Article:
Chestertown, MD, July 21, 2000 — In the space of 30 years, Vietnam went from being a word Americans barely knew to one that excites passionate feelings in several generations. Equally important, the Vietnam War remains a trauma from which American military and political strategists have yet to recover. The tumultuous conflict and the diplomatic and political climate preceding and following it will be among the topics examined in "The Vietnam War: A Turning Point in the 'American Century'," a history graduate course offered at Washington College this fall.
Visiting professor Ann Connell, Ph.D., who teaches the course, comes to Washington College from George Washington University where she has taught in the Honors Program on the subjects of the Vietnam War, the Peace Movement and the civil rights struggle in the United States. Connell, a graduate of the University of Maryland, holds a masters degree in American military history and a Ph.D. in American diplomatic history.
Like many Americans, Connell is passionate about the subject, having come to study the period before, during and after the Vietnam War with much personal experience behind her. In 1968, she and her husband adopted a Vietnamese orphan. The next year, Connell's 19-year old brother Joe, a Marine, was killed fighting a North Vietnamese regiment in Quang Nam Province near Danang. In 1999 the family visited the orphanage where the couple's daughter spent her first 10 months of life. They went on to find the site of Connell's brother's death. There, with help from a former Viet Cong soldier and local villagers, they placed a shrine honoring Joe's sacrifice and all the war dead.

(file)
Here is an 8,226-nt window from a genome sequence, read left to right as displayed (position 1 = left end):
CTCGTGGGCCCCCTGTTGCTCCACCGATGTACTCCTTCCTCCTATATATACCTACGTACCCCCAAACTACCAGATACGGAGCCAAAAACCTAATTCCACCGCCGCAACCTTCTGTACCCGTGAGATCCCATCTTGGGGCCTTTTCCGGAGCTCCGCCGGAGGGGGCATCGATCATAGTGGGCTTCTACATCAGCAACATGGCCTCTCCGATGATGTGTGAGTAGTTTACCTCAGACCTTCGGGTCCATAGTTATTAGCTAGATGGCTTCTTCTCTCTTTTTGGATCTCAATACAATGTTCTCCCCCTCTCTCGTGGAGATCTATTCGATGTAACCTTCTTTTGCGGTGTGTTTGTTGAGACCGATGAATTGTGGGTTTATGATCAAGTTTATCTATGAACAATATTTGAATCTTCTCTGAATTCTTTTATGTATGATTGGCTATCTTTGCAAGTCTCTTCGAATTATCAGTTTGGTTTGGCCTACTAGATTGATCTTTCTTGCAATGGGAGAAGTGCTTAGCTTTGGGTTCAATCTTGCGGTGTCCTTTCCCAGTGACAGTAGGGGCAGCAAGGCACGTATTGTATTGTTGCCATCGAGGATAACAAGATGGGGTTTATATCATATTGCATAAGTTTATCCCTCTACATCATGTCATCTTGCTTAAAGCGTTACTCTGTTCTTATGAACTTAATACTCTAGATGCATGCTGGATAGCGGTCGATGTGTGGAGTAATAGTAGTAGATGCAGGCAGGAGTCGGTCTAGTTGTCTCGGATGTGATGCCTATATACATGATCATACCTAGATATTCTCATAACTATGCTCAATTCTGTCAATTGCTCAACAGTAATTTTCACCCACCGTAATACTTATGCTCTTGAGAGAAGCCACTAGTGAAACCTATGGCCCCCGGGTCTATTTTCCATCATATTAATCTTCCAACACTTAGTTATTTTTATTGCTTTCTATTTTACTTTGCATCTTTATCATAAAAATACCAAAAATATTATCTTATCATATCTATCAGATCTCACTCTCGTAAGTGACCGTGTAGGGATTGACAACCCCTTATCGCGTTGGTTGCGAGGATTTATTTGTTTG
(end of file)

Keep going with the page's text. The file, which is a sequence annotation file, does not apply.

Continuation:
"The war was a great tragedy for so many families on both sides," said Connell. She believes it is important to understand how American idealism, leadership and power could have led to what in retrospect seems to have been a predictable unraveling of United States policy in Indochina. "To begin a study of the Vietnam War in 1965 with the commitment of U.S. ground forces is like tuning into a show when it's half over," Connell said. "This course will examine not only the war in Vietnam from 1965 to 1975, but also the circumstances and decisions that led to that costly commitment in the contexts of the Cold War, the nationalist fervor in the Third World, the emergence of social activism in America and, the diplomatic and political exigencies which shaped the second half of the 'American Century'."
The class will be held Thursdays, from 7 to 9:30 p.m., beginning Sept. 7. For more information, call 1-800-422-1782.